The light can be thought of as proceeding to the front principal
plane, then jumping to a point in the rear principal plane exactly the
same displacement from the axis and simultaneously being refracted
(bent). The angle of refraction is proportional the distance from the
center at which the ray strikes the plane and inversely proportional
to the focal length of the lens. (The "front principal plane" is the
one associated with the front of the lens. It could be behind the rear
principal plane.)

Let us define an ideal lens as one that forms undistorted sharp images
of an object plane on an image plane. Such an ideal lens is only
possible for a specified set of planes. A ray from an object point in
the specified object plane and passing through the front nodal point
exits the rear nodal point a the same angle and passes through the
image point. All rays passing through the object point also pass
though the image point. The exiting ray can be computed by the
following technique. Consider a spherical surface centered on the
object point and of such radius that the front principal point is in
the surface. Consider a second surface centered on the image point
and of such radius that the rear principal point is in the surface.
Any ray through the object point can be considered to proceed to the
first surface, then jump parallel to the axis to the second surface
(backwards if necessary), and from there proceed to the image point.
Only the first and last components contribute to the optical path length.

Part II - Apertures, f-stop, bellows correction factor, pupil magnification

We define more symbols

D diameter of the entrance pupil, i.e. diameter of the aperture as
seen from the front of the lens
N f-number (or f-stop) D = f/N, as in f/5.6
Ne effective f-number, based on geometric factors, but not absorption

Light from an object point spreads out in a cone whose base is the
entrance pupil. (The lens elements in front of the diaphragm form a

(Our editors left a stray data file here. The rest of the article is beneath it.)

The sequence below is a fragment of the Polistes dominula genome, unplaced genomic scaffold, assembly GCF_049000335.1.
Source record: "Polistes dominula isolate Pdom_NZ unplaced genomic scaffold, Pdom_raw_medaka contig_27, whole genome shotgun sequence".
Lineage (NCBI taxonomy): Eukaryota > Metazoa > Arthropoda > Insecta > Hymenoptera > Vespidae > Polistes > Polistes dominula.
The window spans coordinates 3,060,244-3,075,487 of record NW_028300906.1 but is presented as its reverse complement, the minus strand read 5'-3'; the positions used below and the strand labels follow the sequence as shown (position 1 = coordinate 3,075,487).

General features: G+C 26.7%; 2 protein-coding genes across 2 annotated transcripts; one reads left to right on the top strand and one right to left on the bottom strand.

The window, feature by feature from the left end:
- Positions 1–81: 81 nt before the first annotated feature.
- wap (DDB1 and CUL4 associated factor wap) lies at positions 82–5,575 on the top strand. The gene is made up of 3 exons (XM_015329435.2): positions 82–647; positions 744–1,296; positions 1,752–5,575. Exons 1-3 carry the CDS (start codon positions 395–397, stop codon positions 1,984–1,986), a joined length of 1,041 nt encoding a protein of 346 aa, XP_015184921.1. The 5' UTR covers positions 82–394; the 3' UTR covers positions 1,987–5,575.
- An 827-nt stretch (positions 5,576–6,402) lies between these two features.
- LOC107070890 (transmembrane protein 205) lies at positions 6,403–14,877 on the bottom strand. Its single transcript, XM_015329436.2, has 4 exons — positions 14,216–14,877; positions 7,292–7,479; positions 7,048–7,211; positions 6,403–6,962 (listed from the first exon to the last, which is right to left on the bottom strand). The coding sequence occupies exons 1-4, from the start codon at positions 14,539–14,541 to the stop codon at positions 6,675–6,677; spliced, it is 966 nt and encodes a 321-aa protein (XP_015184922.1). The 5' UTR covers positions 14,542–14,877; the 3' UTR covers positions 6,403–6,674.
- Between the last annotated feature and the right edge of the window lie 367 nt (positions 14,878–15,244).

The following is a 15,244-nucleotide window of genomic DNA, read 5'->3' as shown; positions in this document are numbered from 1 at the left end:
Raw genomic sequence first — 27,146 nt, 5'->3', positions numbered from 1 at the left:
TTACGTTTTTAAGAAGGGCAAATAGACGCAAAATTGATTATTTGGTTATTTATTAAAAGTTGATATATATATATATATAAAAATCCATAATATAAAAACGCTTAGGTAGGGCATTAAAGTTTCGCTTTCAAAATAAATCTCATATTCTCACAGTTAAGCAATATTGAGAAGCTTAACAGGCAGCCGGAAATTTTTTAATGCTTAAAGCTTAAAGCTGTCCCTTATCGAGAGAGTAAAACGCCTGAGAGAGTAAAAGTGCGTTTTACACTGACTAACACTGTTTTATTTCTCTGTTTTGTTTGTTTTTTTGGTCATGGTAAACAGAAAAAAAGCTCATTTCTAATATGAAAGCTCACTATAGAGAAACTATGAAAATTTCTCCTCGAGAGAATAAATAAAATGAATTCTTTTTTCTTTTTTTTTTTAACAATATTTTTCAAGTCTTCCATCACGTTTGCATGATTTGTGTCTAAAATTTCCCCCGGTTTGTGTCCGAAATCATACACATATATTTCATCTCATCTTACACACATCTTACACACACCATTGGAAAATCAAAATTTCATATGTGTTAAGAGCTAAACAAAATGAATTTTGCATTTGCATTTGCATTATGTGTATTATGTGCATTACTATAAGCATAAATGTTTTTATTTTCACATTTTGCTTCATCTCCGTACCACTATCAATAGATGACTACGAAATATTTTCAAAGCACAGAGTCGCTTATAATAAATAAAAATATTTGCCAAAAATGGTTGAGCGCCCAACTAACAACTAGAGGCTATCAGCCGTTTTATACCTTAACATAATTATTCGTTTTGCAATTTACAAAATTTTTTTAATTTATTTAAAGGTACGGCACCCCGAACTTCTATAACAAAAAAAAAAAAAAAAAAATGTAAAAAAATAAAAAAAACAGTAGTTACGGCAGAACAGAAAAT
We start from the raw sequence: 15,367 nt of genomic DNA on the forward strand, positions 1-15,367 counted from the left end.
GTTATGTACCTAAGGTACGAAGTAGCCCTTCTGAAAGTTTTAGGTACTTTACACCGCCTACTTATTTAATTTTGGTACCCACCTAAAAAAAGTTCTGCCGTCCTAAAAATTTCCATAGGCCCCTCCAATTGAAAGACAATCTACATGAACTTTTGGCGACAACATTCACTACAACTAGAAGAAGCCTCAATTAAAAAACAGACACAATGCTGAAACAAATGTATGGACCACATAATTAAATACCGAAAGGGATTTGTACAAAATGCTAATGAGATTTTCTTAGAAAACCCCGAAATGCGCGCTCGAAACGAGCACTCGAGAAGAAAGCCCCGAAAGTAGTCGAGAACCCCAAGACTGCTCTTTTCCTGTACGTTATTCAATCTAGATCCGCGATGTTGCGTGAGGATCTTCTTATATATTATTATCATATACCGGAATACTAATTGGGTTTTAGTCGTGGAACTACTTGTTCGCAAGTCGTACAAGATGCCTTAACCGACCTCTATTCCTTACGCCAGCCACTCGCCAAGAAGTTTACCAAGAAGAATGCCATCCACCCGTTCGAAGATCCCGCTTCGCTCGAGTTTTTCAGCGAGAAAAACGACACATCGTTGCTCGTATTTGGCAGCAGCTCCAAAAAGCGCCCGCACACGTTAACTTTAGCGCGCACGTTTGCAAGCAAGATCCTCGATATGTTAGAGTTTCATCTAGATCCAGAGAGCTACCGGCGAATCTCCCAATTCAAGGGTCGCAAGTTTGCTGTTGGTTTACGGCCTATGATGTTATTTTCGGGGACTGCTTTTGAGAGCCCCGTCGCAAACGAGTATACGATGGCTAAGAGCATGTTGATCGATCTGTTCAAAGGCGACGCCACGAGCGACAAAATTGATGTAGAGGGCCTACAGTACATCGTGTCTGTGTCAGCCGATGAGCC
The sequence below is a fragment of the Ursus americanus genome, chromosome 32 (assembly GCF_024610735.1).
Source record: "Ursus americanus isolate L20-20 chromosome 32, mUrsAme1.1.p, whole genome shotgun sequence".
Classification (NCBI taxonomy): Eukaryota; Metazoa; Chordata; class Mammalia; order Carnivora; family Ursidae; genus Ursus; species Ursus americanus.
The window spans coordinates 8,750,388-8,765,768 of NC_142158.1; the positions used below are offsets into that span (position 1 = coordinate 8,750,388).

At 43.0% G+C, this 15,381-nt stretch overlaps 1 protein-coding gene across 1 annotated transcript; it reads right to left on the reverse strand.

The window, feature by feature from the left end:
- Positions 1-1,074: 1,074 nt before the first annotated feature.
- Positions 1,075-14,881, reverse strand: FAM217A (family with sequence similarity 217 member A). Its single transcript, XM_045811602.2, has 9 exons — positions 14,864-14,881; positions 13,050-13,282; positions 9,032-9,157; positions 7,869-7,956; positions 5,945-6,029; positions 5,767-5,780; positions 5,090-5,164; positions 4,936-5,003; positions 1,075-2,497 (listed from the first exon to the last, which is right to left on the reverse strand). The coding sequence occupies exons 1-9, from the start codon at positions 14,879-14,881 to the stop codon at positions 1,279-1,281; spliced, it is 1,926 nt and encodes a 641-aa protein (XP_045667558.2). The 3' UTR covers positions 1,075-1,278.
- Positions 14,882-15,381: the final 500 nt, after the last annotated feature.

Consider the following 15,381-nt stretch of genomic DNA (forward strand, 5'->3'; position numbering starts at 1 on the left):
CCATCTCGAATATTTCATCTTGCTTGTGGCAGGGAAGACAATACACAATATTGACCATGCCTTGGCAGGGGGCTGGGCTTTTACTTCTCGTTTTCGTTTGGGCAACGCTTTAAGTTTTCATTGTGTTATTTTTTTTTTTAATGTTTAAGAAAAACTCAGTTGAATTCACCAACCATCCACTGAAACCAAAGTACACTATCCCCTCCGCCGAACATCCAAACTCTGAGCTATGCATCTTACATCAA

virtual image of the physical aperture. This virtual image is called
the entrance pupil.)

Analogous to the entrance pupil is the exit pupil, which is the
virtual image of the aperture as seen though the rear elements.

Let us define Ne, the effective f-number, as

Ne = 1/(2 sin(thetaX))

where thetaX is the angle from the axis to the edge of the eXit pupil
as viewed from the film plane. It can be shown that for any lens free
of coma the following also holds

Ne = M/(2 sin(thetaE)).

We will ignore the issue of coma throughout the rest of this
document.

The first equation deals with rays converging to the image point, and
is the basis for depth of field calculations. The second equation
deals with light captured by the aperture, and is the basis for
exposure calculations.

This section will explain the connection between Ne and light striking
the film, relate this to N, and show to compute
Ne for macro
situations.

If an object radiated or reflected light uniformly in all directions,
it is clear that the amount of light captured by the aperture would be
proportional to the solid angle subtended by the aperture from the
object point. In optical theory, however, it is common assume that
the light follows Lambert's law, which says that the light intensity
falls off with cos(theta),
where theta is the angle off the normal.
With this assumption it can be shown that the light entering the
aperture from a point near the axis is proportional to
sin^2(thetaE),
which is proportional to the aperture area for small thetaE.

If the magnification is M,
the light from a tiny object patch of unit
area gets spread out over an area M^2
on the film, and so the relative
intensity on the film is inversely proportional to M^2. Thus the
relative intensity on the film, RI, is given by

RI = sin^2(thetaE)/M^2 = 1/(4 Ne^2)

with the second equality by the defintion of Ne.
(Of course the true
intensity depends on the subject illumination, etc.)

For So very large with respect to f,
M is approximately f/So and
sin(thetaE) is approximately (D/2)/So.
Substituting these into the above formula get that RI = ((D/2)/f)^2 =
1/(4N^2), and thus for So >> f,

Ne = D/f = N.

For closer subjects, we need a more detailed analysis. We will take
D = f/N as determining D,

Let us go back to the original approximate formula for the relative
intensity on the film, and substitute more carefully